Wedge, Melvin named AL, NL managers of year

Updated: November 14, 2007, 6:32 PM ET
Associated Press

NEW YORK -- Bob Melvin and Eric Wedge barely made a ripple as players. Backup catchers, they both batted a pedestrian .233 in the big leagues.

All that time spent pondering on the bench paid off. Far more successful in the dugout than on the field, they were honored Wednesday as managers of the year.

Wedge became the first Cleveland manager to win the AL award, chosen by a wide margin after the Indians and Boston tied for the best record in baseball. Melvin was the first Arizona manager to get the NL prize, picked after leading his young team to the top mark in the league.

Wedge and Melvin are among nearly a dozen former catchers who manage in the majors.

"There's been quite the trend," Wedge said on a conference call. "The catcher has to be aware and knowledgeable of every aspect."

"It's a leadership position. That position demands a great amount of passion for your teammates and the game of baseball," he said.

Wedge said he knew Melvin mostly from across the diamond. Their paths crossed years ago -- a month after Colorado took Wedge from Boston in the November 1992 expansion draft, the Red Sox wanted a second-string catcher and signed Melvin as a free agent.

Wedge received 19 of the 28 first-place votes and got 116 points in balloting by the Baseball Writers' Association of America. He finished ahead of a pair of former catchers, the Angels' Mike Scioscia (62 points) and ex-Yankees manager Joe Torre (61). Terry Francona of the World Series champion Red Sox got 13.

Manager of Year Voting

The Indians' Eric Wedge and Diamondbacks' Bob Melvin became the first managers in their franchises' history to be named manager of the year in their respective leagues.

AL voting
Manager 1st place votes 2nd 3rd Total
Eric Wedge, Cle 19 6 3 116
Mike Scioscia, LA 4 11 9 62
Joe Torre, NY 5 8 12 61
Terry Francona, Bos -- 3 4 13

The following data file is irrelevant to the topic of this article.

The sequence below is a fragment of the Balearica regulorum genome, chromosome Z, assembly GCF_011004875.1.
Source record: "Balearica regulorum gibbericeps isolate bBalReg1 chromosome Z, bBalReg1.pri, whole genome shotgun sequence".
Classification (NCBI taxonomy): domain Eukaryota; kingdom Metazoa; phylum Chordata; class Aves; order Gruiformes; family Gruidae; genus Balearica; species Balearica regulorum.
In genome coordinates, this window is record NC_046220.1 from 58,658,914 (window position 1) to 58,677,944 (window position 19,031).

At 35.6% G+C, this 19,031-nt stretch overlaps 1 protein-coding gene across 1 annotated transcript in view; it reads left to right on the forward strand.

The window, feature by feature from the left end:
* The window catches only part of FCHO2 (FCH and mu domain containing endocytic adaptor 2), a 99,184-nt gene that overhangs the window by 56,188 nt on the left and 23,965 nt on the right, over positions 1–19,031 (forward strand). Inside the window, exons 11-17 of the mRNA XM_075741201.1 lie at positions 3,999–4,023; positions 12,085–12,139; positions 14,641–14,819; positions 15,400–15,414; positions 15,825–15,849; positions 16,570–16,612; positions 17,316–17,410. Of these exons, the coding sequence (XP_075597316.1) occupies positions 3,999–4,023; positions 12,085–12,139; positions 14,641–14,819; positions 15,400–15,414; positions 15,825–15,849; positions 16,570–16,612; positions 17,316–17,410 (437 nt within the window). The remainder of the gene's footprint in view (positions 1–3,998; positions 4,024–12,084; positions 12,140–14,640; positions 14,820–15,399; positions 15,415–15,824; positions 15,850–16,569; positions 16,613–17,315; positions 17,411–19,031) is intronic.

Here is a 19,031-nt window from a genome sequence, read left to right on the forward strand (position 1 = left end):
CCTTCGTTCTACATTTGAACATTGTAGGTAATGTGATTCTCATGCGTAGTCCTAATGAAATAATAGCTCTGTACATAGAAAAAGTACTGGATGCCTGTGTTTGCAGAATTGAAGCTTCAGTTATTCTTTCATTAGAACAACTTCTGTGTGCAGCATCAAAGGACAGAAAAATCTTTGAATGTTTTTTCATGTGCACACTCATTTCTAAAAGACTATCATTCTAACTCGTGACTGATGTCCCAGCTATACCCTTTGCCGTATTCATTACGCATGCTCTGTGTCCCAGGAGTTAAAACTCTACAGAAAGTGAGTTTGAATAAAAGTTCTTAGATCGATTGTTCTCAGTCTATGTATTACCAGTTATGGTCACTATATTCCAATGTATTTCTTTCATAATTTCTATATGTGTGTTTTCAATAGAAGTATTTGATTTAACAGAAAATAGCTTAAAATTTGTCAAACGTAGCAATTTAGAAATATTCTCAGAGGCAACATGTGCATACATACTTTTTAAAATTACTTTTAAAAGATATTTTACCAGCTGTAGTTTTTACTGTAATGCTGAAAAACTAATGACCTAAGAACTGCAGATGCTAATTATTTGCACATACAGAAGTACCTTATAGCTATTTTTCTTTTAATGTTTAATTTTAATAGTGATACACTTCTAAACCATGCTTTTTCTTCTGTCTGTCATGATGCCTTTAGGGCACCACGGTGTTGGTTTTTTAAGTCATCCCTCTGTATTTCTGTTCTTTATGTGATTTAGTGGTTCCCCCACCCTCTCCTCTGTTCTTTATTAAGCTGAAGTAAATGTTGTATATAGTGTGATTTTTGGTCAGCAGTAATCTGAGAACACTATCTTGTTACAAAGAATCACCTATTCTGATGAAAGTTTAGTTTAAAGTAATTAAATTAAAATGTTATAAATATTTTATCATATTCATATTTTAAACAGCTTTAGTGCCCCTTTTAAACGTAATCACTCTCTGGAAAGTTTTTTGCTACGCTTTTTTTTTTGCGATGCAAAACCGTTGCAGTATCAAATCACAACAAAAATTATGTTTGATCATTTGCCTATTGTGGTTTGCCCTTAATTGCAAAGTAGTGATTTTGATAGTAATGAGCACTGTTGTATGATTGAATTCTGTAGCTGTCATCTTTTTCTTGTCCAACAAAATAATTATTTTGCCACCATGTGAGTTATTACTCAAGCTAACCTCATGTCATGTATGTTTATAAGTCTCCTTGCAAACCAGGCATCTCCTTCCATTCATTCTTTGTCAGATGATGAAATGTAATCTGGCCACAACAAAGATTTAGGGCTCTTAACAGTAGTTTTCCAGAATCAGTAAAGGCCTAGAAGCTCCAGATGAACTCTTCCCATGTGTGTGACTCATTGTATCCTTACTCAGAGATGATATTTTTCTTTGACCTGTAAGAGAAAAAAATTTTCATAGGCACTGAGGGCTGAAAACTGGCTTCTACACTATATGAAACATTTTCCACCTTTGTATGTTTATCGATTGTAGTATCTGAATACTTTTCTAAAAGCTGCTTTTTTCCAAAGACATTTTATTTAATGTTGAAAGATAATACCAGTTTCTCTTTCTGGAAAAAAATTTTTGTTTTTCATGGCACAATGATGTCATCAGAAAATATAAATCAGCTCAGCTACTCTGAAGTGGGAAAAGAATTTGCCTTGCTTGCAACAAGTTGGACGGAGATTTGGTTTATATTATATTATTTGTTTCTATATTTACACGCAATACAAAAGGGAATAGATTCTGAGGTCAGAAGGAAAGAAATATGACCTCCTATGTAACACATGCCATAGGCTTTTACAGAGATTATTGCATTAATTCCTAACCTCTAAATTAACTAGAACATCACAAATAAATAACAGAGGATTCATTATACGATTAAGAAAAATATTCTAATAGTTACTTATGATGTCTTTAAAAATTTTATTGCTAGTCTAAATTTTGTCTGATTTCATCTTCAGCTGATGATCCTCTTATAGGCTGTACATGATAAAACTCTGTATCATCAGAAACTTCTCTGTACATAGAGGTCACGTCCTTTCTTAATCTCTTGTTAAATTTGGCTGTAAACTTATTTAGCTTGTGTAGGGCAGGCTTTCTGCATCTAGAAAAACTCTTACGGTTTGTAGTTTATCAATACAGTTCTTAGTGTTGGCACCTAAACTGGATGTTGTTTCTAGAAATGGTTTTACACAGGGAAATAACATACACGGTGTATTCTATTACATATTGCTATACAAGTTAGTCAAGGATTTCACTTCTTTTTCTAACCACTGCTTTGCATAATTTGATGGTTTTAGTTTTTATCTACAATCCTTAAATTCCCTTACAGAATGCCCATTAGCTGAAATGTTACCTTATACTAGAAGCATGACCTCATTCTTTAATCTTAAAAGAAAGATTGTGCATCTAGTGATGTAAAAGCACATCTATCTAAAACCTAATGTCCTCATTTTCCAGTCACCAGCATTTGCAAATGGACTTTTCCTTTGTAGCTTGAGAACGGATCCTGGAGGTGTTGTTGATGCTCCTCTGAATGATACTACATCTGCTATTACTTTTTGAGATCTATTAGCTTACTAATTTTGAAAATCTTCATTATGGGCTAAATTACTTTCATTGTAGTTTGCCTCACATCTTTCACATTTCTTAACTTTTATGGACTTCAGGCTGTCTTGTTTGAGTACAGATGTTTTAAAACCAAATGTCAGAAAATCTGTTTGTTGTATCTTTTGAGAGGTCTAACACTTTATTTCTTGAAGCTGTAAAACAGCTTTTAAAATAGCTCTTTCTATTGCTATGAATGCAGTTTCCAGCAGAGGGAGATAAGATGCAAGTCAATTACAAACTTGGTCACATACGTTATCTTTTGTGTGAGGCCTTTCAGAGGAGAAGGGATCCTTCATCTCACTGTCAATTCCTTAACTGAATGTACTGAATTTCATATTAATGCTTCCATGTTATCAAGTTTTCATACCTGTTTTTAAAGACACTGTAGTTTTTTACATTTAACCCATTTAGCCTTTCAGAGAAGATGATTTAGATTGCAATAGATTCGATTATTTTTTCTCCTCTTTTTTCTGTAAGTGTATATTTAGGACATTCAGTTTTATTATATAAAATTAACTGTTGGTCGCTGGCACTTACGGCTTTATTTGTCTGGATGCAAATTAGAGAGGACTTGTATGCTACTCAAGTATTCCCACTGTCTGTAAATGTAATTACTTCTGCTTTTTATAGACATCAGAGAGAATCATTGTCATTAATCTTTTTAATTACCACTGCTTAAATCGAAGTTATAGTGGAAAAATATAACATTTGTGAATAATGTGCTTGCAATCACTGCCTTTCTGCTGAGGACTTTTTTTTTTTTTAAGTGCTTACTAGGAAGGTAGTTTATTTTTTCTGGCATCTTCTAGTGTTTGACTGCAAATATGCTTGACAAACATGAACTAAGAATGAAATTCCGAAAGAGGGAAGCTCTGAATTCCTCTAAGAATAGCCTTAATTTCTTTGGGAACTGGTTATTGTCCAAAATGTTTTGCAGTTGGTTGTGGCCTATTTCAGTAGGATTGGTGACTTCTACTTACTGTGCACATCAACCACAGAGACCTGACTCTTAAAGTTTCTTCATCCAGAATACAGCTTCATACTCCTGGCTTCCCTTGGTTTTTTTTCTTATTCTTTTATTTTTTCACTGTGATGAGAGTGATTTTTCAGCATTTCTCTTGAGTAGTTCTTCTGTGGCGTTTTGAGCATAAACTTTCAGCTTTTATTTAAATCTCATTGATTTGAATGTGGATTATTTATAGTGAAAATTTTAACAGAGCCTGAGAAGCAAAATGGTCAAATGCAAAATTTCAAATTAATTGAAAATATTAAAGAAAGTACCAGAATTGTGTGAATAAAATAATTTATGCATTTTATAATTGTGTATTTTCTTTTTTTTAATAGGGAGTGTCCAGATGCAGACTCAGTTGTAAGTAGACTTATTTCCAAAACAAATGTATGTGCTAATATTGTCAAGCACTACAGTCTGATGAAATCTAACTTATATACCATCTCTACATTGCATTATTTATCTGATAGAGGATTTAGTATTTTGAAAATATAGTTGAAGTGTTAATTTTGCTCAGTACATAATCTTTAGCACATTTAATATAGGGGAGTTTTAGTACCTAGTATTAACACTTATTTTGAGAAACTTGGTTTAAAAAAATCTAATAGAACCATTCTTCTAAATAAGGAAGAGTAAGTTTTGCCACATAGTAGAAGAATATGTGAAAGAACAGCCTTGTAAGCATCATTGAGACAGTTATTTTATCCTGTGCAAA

NL voting
Manager 1st place votes 2nd 3rd Total
Bob Melvin, Ari 19 7 3 119
Charlie Manuel, Phi 7 11 8 76
Clint Hurdle, Col 4 10 8 58
Lou Piniella, Chi 2 3 6 25
Others receiving votes: Bud Black, SD, 4; Manny Acta, Was, 4; Ned Yost, Mil, 2.

"There's always challenges and unexpected challenges you go through over the course of six months. I think we were the extreme of that," Wedge said.

Wedge, a no-nonsense guy with a John Wayne calendar in his office, guided the Indians to a 96-66 record. Cleveland made its first playoff appearance since 2001, then lost to the Red Sox in Game 7 of the AL Championship Series.

Melvin was chosen on 19 of the 30 first-place ballots and got 119 points. Philadelphia's Charlie Manuel (76), Colorado's Clint Hurdle (58) and the Cubs' Lou Piniella (25) followed.

Melvin was honored for his steady hand in leading a team that sometimes started six rookies to a 90-72 mark. Back in the playoffs for the first time since 2002, Arizona swept Chicago in the first round before getting swept by Colorado in the NLCS.

"At the beginning, we were cautiously optimistic. We liked the young group," Melvin said on a conference call.

The 39-year-old Wedge played 39 games for Boston and Colorado in the early 1990s. He's done a lot better with the Indians since starting out 68-94 in 2003.

One promise Wedge made to himself after becoming a major league manager: "I would never forget how hard it is to play this game," he said.

The Indians took over first place for good on Aug. 15 and went a major league-best 31-13 to finish the season.

C.C. Sabathia, picked as the AL Cy Young Award winner Tuesday, and Fausto Carmona each won 19 games to lead Cleveland. The Indians were in good hands and the team rewarded Wedge with a three-year contract extension in July.

"I look at this as an organizational award," Wedge said.

The 46-year-old Melvin played 10 years in the majors with seven teams. He managed Seattle from 2003-04, got fired and then took over the Diamondbacks in 2005.

A year after Arizona went 76-86 and tied Colorado for last place in the NL West, the Diamondbacks surged. They did it despite getting outscored by 20 runs, becoming the first team in the majors since the 1906 Chicago White Sox to have a league's best record despite the worst batting average.

Melvin's evenhanded approach meshed well with his young team, which lost stars Randy Johnson and Orlando Hudson to season-ending injuries. Arizona went 43-29 after the All-Star break.

Eric Byrnes and rookie Chris Young led the offense, and Melvin could always count on ace Brandon Webb and closer Jose Valverde. Melvin also benefited from the experience of bench coach Kirk Gibson.

Seven managers got votes on the NL ballot. Manuel received seven first-place votes after Philadelphia won the NL East, Hurdle got four first-place votes with the NL champion Rockies and Piniella got two first-place tallies after winning the Central in his first season with Chicago.

"Originally, I thought it was Friday. You try to put it out of your mind, to an extent," Melvin said. "I wasn't thinking too much about it."

Scioscia got four first-place votes after leading Los Angeles to the AL West title. Torre, since hired by the Los Angeles Dodgers, got the other five first-place votes.

The BBWAA first presented the manager awards in 1983.

The NL Cy Young Award will be announced Thursday. San Diego's Jake Peavy, who led the league with 19 wins and topped the majors in ERA and strikeouts, is the heavy favorite.


Copyright 2007 by The Associated Press